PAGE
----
EU countries lose between 50 and 70 billion euros in revenues every year because of tax avoidance, the vice president of the European Commission, Valdis Dombrovskis, told lawmakers.

The new measure would require firms with activities in the EU and an annual turnover of at least 750 million euros ($A1.15 billion) to disclose data such as profits, revenues, taxes paid and number of employees for each country where they operate.

Currently, multinationals disclose their operations in one consolidated report.

Tax-dodging schemes often hinge on the transfer of taxable profits from the higher-tax states where they are made to countries with lower taxation or none at all.

Tax-saving schemes used by Apple, Amazon, Google, Starbucks and other companies have raised public pressure for EU-wide rules to close these loopholes.

The original legislative proposal made by the European Commission required country-by-country disclosures only for operations in EU states and in tax havens, although there is no common EU list of such jurisdictions.

The European Parliament changed the proposed rules to extend the reporting requirement to all countries where firms operate.

To protect Europe’s competitiveness, the conservative and liberal groups in the EU legislature successfully pushed for companies to be allowed to apply for limited-period exemptions from disclosing information that is commercially sensitive.

But the bill does not specify what would be considered sensitive. The anti-corruption group Transparency International called the exemption a “massive loophole” that could undermine the new legislation, and another campaign group, Oxfam, said lawmakers were “bowing to big business”.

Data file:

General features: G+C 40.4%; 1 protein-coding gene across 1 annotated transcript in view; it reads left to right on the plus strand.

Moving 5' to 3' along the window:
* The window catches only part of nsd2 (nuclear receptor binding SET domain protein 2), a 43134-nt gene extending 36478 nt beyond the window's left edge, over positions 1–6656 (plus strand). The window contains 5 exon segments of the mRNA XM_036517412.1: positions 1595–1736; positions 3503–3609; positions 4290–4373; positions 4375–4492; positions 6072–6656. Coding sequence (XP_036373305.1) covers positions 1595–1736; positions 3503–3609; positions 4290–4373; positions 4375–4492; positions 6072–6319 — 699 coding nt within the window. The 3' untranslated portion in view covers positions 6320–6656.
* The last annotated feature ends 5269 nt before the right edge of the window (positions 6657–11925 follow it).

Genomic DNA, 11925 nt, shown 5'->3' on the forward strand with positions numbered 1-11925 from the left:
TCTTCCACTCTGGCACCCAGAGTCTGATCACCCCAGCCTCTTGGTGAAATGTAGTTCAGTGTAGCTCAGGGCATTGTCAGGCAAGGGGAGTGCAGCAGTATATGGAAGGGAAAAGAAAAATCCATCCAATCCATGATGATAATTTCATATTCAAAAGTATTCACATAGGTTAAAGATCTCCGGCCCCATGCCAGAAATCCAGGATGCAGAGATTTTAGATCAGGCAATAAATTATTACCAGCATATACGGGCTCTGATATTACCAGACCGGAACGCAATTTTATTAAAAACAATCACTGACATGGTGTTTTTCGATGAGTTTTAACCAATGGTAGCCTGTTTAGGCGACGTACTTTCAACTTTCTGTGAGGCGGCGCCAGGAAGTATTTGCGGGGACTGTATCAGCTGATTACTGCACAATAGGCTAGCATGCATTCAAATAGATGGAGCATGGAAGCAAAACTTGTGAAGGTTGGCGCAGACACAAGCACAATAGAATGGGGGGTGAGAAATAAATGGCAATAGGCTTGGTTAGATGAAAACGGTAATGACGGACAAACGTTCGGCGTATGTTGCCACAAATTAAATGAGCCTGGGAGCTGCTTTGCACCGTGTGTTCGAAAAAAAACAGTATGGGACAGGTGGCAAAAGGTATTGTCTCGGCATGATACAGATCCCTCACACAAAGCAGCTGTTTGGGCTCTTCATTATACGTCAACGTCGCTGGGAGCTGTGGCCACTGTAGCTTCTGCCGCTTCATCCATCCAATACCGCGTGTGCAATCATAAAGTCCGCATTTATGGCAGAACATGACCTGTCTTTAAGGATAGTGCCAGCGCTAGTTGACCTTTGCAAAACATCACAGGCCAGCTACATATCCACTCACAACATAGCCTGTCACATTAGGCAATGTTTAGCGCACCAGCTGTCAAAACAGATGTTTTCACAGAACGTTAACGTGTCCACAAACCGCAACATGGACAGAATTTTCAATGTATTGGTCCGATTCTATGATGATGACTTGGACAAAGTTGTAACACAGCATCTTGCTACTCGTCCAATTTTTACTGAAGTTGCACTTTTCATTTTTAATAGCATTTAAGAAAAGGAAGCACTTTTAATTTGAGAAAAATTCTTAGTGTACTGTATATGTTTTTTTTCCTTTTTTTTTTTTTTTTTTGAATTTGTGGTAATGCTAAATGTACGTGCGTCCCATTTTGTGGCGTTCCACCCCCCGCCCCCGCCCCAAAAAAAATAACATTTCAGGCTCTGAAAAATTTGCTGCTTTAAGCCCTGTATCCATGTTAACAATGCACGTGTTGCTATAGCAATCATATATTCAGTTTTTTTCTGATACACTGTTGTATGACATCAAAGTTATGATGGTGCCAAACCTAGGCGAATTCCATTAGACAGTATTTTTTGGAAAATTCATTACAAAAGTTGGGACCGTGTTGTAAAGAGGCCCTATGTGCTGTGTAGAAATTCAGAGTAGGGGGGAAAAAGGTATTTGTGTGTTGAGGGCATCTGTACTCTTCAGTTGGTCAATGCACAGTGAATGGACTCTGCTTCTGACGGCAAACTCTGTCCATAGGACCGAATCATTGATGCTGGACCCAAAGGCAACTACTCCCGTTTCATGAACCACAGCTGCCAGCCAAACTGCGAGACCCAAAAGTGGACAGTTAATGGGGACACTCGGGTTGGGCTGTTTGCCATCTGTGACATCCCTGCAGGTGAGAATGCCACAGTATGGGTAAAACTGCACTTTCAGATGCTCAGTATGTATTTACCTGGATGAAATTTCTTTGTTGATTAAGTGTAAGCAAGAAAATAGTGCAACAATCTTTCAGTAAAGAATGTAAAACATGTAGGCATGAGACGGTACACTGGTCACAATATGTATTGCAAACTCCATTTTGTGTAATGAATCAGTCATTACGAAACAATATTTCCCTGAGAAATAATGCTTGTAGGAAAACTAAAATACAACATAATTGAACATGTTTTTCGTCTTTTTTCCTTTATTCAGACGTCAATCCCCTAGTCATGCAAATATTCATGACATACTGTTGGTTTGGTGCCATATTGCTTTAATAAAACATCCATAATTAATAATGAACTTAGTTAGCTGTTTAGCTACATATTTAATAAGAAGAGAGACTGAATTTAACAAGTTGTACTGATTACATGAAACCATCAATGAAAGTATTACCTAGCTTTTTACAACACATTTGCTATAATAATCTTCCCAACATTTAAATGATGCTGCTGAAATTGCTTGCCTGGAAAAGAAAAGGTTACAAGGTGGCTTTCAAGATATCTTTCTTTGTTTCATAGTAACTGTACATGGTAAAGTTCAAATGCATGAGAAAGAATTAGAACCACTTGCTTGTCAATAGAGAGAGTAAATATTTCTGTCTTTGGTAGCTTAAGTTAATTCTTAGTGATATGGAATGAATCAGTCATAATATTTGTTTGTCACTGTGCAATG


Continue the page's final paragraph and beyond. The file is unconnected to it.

German conservative legislator Markus Ferber said the clause was necessary to prevent companies “handing away business secrets to the competition on a silver platter”.

Nauru fears detention exit economic hit

The federal government has promised Nauru it won’t cut and run, amid speculation the immigration detention centre may close and as progress inches towards sending refugees on the island to the US.

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Nauru President Baron Waqa met with Prime Minister Malcolm Turnbull in Sydney on Thursday as part of a four-day visit to Australia.

Nauru hosts an Australian government-funded asylum seeker immigration detention centre opened in 2012, which in late January was housing 286 men, 49 women and 45 children.

The poverty-stricken Pacific island’s economy and employment rates have become heavily dependent on the centre.

The United States has agreed to take an unspecified number of processed and security-checked refugees in limbo on the island.

“The Australian government has made commitments to make sure that we do not suffer a quick change in situation with the (detention centre) because that is definitely going to affect us economically,” Mr Waqa told Sky News.

He flagged the detention centre may be repurposed once it’s closed or other countries might be interested in sending asylum seekers for processing on Nauru in the future.

“The way we look after asylum seekers and refugees is best practice in the world,” Mr Waqa said.

He confirmed US Homeland Security officials were on Nauru and in Australia working on arrangements to resettle refugees in America.

Mr Waqa said he had not sought assurances from the Trump administration that the deal will go ahead.